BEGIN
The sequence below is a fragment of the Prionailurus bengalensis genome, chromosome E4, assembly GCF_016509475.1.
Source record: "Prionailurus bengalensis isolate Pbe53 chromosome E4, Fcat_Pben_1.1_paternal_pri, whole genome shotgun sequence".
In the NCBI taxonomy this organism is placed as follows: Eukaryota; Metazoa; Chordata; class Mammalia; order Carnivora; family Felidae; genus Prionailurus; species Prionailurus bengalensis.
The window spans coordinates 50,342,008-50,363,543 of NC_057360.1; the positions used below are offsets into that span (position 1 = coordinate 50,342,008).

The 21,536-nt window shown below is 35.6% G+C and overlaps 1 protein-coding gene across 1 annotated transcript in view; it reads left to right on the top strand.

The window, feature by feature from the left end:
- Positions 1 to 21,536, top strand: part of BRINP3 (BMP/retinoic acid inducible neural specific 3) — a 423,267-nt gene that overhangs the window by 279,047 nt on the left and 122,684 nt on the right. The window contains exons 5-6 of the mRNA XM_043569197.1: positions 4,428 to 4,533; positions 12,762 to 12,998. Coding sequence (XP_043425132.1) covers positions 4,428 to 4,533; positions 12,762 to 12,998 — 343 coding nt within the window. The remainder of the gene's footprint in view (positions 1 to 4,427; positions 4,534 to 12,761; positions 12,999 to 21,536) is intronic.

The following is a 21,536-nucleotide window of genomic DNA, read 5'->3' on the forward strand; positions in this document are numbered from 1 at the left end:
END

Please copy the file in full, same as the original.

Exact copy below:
The sequence below is a fragment of the Prionailurus bengalensis genome, chromosome E4, assembly GCF_016509475.1.
Source record: "Prionailurus bengalensis isolate Pbe53 chromosome E4, Fcat_Pben_1.1_paternal_pri, whole genome shotgun sequence".
In the NCBI taxonomy this organism is placed as follows: Eukaryota; Metazoa; Chordata; class Mammalia; order Carnivora; family Felidae; genus Prionailurus; species Prionailurus bengalensis.
The window spans coordinates 50,342,008-50,363,543 of NC_057360.1; the positions used below are offsets into that span (position 1 = coordinate 50,342,008).

The 21,536-nt window shown below is 35.6% G+C and overlaps 1 protein-coding gene across 1 annotated transcript in view; it reads left to right on the top strand.

The window, feature by feature from the left end:
- Positions 1 to 21,536, top strand: part of BRINP3 (BMP/retinoic acid inducible neural specific 3) — a 423,267-nt gene that overhangs the window by 279,047 nt on the left and 122,684 nt on the right. The window contains exons 5-6 of the mRNA XM_043569197.1: positions 4,428 to 4,533; positions 12,762 to 12,998. Coding sequence (XP_043425132.1) covers positions 4,428 to 4,533; positions 12,762 to 12,998 — 343 coding nt within the window. The remainder of the gene's footprint in view (positions 1 to 4,427; positions 4,534 to 12,761; positions 12,999 to 21,536) is intronic.

The following is a 21,536-nucleotide window of genomic DNA, read 5'->3' on the forward strand; positions in this document are numbered from 1 at the left end: